Preserve Monitoring vs. Bioblitz

by Carl Strang

One of the main goals of this blog is to model preserve monitoring: the process of observing, recording and accumulating the ongoing natural history of a place (here, Mayslake Forest Preserve), over an extended period of time. One product of this process is a list of the species that use this preserve as a year round residence, or as a seasonal stopping place. Biodiversity is a term for the variety of life forms found in such a place. There are other ways to measure biodiversity, so one might ask, how does preserve monitoring stack up? Today I want to take a look at how the species counts I have accumulated for 3 preserves compare to some examples from another method, the bioblitz. In an earlier post I referred to an example of a bioblitz that occurred a couple years ago at the Indiana dunes.

The Indiana dunes bioblitz took place on a rainy spring weekend.

The bioblitz has the advantage of bringing in scientists who specialize in various groups of organisms, along with numbers of enthusiastic volunteers to help find the plants, animals and other life forms. There are disadvantages as well, centering around the brief duration of the bioblitz. Only organisms readily found and identified on that particular weekend will be included in the species count. If the weather happens to be bad on those days, the count will suffer.

Preserve monitoring spreads its effort over the full year, and can go on for many years. I continue to add species to Mayslake’s list, almost on a daily basis in the spring. An example of a recent addition was the black crappie.

This addition to my preserve list was facilitated by a fisherman.

Prior to my 2.5 years at Mayslake I spent 3 years at Fullersburg Woods Forest Preserve, and before that, 25 years at Willowbrook Forest Preserve. Those three places occupy 90, 222 and 50 acres, respectively. The respective total species counts to date are 650, 460 and 430. I found 3 bioblitz records on line in roughly the same latitudinal range. All covered much larger areas: Keney, in Connecticut, at 625 acres (1275 species); Kenilworth, in the DC area, at 700 acres (974 species); and Middlefork Savanna, in nearby Lake County, Illinois, at 670 acres (1098 species). While the median bioblitz site is about 7 times larger than the median preserve site, the median total species count is only about 2.5 times larger.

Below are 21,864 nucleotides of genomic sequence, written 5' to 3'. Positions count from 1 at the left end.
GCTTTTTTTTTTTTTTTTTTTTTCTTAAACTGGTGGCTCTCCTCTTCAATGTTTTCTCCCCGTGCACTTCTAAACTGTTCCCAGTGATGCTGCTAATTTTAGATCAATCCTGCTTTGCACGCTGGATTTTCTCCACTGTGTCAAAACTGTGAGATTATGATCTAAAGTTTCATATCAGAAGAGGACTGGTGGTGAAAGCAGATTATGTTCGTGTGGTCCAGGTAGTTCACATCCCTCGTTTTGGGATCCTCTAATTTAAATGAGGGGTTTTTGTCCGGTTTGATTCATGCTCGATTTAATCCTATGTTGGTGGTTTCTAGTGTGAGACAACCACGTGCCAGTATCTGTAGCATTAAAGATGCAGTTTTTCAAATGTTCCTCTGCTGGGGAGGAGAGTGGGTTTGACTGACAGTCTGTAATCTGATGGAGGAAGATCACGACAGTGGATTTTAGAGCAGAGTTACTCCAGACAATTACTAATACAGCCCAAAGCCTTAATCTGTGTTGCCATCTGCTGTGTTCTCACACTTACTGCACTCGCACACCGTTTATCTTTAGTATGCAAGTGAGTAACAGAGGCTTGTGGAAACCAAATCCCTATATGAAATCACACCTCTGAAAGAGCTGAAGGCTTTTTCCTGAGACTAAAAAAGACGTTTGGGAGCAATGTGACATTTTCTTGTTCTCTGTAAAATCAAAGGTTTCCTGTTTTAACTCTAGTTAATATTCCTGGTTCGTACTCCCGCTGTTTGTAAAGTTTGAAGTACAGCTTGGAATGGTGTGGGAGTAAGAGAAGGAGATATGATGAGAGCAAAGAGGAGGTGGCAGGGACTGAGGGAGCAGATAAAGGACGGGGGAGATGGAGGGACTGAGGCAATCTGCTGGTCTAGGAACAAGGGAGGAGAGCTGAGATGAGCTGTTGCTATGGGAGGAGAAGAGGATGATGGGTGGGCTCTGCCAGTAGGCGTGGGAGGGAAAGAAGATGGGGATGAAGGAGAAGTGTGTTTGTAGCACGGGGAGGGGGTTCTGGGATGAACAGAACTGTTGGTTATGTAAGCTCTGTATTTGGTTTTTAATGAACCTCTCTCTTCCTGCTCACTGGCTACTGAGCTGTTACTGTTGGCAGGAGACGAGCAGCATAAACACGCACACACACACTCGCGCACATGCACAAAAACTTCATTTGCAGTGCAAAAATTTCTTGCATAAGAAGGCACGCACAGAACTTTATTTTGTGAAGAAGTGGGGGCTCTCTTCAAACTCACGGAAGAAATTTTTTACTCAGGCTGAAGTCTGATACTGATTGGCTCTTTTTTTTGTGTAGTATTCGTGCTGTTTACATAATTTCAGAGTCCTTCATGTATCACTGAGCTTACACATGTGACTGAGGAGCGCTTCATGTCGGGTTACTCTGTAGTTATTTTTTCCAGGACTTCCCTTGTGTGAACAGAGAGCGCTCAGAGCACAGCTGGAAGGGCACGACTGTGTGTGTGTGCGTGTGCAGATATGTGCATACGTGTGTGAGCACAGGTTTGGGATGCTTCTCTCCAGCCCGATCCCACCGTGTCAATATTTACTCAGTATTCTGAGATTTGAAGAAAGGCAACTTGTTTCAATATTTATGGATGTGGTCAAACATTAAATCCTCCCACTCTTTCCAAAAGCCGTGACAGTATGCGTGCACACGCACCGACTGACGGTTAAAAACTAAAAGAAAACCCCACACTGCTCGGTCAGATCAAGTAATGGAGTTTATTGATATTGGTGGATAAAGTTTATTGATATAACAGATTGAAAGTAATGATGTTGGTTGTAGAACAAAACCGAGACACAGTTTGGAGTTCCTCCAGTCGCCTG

Bioblitz advantages in these species counts fell to groups of organisms where specialist influence is clear: fishes, invertebrates, fungi, protozoa and bacteria. On the other hand, preserve monitoring produced longer species lists for birds and mammals, and plant counts were comparable. These last are groups where the advantage of year-round monitoring provides a big boost.

 Counts from the three preserves are similar to one another except for two groups of organisms: insects and plants. Since I am a common denominator here, these may be real reflections of differences among these preserves. Willowbrook is smallest, but has somewhat greater habitat diversity than Fullersburg. On the other hand, my time at Willowbrook was much longer, giving me a much better opportunity to pick up rare species or species wandering through. My time at Mayslake to this point is a bit shorter than the time I spent at Fullersburg, and Mayslake is less than half Fullersburg’s size. Mayslake’s larger counts probably reflect its greater habitat diversity, augmented by a more advanced restoration effort and somewhat by introduction of certain trees and shrubs during the Peabody and Franciscan periods of Mayslake’s history.

As a method for assembling biodiversity data, preserve monitoring thus is not so much at a disadvantage as one might think when compared to bioblitzes.

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